“We have major ambitions to attract businesses from the health and life science sector as we know this is a growing industry with huge potential.

“We are also interested in attracting leading companies and new businesses to West Sussex to create new jobs and opportunities.”

Subject to planning approval, the Wimblehurst Road site will be transformed into quality employment and residential space – helping West Sussex cover the cost of its investment and securing a good deal for the taxpayer.

The County Council announced in January 2016 that it intended to buy the site. Since then detailed work has been carried out including site evaluations, the demolition of several buildings and work to ensure the purchase offered good value for money overall.

Louise added: “It was important for us to ensure that thorough checks had been made before we committed to the completion of this purchase. We are confident this will bring about huge benefits to the county, but at the same time we needed to ensure we were investing wisely and that our plans could be realised.”

The County Council will work with commercial advisors to develop the right mix of business, office accommodation and start up space to transform the site.

Ray Dawe, Leader of Horsham District Council said: “It is very good news that West Sussex County Council has completed the purchase of the Novartis site.

“We need to create employment opportunities and stimulate economic growth and it is excellent to see that as the key part of the plan. In particular this project should provide a boost for small and innovative start-up businesses.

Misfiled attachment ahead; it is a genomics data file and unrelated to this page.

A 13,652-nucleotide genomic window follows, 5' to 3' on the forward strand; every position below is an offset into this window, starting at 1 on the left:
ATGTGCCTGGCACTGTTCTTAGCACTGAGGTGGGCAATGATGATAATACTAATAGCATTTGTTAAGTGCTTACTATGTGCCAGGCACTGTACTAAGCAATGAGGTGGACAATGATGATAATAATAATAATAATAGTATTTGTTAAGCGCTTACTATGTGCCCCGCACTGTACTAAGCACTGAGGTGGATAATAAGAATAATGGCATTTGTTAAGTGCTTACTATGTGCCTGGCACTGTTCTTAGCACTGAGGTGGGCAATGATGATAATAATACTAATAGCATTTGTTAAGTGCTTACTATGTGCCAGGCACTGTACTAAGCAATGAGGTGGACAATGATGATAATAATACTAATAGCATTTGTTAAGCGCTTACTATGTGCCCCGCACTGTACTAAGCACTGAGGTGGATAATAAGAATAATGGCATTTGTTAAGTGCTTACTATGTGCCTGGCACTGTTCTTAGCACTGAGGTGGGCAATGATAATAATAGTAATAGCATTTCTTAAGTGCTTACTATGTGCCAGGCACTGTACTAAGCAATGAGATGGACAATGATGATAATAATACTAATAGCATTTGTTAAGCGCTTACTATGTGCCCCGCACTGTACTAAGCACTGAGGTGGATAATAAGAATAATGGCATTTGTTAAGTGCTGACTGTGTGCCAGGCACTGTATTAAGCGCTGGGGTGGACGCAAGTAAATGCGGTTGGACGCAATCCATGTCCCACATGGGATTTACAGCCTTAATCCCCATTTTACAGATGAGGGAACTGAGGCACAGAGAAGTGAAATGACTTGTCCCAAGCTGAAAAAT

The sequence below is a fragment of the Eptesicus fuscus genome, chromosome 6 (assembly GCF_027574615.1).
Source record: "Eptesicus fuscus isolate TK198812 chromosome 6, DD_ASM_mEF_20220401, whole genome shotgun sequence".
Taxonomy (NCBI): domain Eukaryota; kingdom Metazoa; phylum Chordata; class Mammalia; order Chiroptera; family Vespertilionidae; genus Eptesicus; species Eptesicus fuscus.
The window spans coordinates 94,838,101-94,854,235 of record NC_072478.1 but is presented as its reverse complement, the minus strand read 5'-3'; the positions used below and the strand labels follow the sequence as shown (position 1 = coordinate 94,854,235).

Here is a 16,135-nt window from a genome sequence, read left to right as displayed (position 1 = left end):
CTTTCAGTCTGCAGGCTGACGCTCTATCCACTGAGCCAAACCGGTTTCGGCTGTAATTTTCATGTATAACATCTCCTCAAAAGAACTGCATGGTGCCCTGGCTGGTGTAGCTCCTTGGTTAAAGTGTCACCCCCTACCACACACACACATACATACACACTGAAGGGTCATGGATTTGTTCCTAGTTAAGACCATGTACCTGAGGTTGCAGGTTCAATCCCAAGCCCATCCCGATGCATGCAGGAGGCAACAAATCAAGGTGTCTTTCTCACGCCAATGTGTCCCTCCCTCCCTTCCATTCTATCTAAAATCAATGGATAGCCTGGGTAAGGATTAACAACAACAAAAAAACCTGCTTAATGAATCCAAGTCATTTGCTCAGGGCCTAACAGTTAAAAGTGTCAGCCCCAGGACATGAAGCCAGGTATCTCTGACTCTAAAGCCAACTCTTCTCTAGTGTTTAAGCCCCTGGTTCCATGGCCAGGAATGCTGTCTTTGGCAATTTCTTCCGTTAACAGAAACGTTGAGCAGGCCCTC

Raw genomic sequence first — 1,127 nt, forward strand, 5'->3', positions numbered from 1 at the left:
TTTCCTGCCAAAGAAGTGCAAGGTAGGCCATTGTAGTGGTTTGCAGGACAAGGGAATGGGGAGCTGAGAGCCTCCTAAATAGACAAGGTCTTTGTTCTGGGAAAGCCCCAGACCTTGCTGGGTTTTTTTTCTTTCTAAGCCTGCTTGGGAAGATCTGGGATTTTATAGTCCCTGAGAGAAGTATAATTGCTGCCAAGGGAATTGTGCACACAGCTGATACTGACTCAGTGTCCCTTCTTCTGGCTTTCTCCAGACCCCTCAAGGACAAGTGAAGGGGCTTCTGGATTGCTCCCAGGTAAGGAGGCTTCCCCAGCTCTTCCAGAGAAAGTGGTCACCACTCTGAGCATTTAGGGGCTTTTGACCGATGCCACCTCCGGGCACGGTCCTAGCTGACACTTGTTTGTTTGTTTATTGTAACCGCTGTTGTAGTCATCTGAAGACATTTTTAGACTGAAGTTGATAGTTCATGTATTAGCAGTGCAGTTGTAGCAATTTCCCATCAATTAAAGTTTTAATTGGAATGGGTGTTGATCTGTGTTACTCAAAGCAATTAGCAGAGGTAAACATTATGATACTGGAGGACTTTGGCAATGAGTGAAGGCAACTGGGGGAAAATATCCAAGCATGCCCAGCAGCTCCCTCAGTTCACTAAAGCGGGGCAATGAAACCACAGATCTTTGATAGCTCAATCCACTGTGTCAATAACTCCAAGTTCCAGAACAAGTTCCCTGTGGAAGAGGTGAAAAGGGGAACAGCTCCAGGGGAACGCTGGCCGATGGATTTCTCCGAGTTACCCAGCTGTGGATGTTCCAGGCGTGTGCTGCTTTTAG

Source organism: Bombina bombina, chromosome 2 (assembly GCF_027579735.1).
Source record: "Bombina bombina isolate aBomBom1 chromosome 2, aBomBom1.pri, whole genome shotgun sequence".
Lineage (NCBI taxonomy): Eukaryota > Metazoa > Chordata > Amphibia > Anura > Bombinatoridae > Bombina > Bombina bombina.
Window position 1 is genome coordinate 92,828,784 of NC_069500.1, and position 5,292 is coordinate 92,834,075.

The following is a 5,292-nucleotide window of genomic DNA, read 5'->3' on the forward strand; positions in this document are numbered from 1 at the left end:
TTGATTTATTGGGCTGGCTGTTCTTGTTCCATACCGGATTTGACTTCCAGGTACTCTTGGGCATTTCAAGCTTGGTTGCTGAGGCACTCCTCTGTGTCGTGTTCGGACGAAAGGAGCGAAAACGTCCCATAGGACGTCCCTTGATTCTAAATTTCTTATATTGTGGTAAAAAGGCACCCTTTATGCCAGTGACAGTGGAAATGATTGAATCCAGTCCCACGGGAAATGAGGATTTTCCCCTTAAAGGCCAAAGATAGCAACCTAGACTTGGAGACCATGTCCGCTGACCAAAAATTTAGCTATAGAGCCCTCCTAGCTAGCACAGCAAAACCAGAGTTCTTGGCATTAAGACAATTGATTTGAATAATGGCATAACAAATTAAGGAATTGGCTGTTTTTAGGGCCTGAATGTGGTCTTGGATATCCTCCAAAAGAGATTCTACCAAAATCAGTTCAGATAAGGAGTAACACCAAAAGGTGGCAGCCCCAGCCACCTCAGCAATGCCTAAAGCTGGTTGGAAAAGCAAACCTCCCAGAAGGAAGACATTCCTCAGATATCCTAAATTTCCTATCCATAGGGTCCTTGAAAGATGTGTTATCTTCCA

“There will be a number of planning and contractual procedures that West Sussex County Council will need to follow to develop the site, and we will work closely with them to support their ideas.”

Any businesses interested in this redevelopment opportunity can find out more at www.investwestsussex.co.uk/novartissite

Even Better Pavements for West Sussex over next two years
Thursday, 27 October 2016 13:01

West Sussex County Council’s Even Better Pavements programme is reaping dividends.

The scheme, which will see £5m invested in the county’s pavements over two years, will help protect the most vulnerable from slips, trips and falls on uneven surfaces.

Priority has been given to pathways used for approaches to schools, clinics and hospitals, and areas with high footfall.

The County Council is spending £2m this year and £3m in 2017/18.

Improvements are being made in 2016/17 to pavements in Lancing, Sompting, Bognor Regis, Selsey, Crawley, Horsham, Haywards Heath and Burgess Hill.

Pavements are being reconstructed or given a new asphalt surface.

Work is carried out in one geographical area at a time to minimise disruption and cost.